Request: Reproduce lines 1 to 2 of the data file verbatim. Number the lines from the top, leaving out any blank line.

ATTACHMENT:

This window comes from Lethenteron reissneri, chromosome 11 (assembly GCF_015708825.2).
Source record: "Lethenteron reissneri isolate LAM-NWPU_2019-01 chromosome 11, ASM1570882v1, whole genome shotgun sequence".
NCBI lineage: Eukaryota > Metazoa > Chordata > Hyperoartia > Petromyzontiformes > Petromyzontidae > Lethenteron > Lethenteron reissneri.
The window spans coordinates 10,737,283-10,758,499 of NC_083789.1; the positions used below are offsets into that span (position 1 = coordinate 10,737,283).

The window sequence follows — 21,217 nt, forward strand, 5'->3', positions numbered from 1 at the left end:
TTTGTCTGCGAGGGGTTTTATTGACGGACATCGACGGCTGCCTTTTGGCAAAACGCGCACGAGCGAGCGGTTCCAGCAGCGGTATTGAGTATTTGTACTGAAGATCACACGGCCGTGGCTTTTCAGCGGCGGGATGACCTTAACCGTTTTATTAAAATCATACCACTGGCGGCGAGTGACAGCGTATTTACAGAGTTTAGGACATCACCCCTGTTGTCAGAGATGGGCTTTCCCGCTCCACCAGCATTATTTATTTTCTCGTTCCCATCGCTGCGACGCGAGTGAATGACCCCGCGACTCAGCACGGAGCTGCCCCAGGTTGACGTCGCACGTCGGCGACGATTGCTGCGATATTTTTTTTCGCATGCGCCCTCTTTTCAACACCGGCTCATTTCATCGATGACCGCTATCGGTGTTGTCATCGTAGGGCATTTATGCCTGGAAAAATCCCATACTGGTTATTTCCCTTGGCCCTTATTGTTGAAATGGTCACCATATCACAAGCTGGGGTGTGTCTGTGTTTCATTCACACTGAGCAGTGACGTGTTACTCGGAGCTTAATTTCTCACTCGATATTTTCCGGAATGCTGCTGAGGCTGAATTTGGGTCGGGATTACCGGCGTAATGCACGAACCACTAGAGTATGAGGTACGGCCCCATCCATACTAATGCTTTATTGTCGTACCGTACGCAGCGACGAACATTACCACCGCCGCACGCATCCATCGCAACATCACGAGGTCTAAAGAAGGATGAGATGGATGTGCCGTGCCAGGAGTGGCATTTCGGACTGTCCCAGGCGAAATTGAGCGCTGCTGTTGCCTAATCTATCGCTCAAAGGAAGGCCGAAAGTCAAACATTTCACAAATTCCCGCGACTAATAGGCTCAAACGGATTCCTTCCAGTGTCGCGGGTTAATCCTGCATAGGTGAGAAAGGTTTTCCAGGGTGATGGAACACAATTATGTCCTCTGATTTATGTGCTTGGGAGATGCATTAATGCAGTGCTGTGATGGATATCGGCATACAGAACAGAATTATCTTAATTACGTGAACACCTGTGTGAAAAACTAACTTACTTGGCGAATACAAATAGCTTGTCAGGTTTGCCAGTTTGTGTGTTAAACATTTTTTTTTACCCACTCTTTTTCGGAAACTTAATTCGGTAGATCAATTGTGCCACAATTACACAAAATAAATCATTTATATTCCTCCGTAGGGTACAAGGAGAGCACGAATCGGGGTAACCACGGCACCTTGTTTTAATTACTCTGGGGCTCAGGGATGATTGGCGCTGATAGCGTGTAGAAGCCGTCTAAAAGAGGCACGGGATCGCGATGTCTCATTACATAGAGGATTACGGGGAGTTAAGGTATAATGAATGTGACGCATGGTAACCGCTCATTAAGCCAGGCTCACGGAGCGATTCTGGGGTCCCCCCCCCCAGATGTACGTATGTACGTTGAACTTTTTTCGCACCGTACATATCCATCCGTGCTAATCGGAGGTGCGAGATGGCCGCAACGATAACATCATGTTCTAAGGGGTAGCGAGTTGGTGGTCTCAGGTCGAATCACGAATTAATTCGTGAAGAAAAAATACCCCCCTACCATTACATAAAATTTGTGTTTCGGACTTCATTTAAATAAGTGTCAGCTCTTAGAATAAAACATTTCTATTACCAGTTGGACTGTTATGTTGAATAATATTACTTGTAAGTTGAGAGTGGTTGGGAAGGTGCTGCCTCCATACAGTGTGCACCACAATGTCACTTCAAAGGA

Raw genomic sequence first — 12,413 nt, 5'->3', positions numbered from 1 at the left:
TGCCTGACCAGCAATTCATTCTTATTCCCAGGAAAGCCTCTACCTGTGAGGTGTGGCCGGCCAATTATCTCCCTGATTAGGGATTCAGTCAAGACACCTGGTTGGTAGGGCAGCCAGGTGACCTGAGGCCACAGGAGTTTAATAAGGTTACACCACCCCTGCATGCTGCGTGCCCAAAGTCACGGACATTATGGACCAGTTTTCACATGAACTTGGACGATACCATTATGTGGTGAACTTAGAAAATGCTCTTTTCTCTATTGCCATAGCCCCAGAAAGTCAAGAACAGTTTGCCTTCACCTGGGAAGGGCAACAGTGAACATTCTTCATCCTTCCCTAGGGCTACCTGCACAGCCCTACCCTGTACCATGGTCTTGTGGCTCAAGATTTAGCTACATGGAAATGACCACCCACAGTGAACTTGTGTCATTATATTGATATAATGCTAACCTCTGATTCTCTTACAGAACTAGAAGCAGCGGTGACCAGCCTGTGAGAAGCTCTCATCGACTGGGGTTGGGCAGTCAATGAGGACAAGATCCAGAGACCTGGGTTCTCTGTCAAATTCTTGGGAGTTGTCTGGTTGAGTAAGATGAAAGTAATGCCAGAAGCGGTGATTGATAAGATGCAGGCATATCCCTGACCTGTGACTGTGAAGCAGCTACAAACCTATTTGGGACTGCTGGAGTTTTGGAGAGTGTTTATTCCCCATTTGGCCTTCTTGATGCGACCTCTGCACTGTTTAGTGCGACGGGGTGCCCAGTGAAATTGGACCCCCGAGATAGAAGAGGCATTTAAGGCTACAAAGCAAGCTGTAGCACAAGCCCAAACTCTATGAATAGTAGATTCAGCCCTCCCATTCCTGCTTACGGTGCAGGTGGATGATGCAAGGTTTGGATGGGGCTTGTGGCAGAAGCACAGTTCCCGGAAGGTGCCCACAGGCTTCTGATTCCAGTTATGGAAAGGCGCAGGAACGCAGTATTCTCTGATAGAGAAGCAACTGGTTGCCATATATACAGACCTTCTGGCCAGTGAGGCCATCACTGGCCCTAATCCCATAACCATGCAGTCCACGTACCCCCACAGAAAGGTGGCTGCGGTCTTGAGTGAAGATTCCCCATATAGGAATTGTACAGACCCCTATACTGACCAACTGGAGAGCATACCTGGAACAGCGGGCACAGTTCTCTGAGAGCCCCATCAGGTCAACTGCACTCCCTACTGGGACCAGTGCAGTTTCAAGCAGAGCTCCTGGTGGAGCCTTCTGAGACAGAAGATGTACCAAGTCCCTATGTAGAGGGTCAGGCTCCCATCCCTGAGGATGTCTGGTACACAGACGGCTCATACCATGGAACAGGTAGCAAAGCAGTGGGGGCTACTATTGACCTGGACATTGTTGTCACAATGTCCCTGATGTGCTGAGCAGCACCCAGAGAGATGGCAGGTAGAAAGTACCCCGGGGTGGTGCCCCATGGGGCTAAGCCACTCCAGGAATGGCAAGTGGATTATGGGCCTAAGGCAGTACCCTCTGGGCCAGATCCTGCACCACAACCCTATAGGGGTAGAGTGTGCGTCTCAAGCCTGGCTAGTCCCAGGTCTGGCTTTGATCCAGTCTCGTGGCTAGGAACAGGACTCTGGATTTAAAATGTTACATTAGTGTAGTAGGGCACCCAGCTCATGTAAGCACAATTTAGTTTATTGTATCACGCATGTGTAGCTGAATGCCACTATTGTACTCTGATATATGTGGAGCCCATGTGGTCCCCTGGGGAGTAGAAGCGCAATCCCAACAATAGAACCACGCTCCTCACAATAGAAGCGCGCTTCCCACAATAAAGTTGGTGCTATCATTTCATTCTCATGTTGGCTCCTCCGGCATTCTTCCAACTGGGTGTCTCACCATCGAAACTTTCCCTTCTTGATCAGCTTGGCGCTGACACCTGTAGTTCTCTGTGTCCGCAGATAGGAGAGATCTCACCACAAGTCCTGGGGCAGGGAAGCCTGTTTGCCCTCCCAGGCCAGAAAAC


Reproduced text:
This window comes from Lethenteron reissneri, chromosome 11 (assembly GCF_015708825.2).
Source record: "Lethenteron reissneri isolate LAM-NWPU_2019-01 chromosome 11, ASM1570882v1, whole genome shotgun sequence".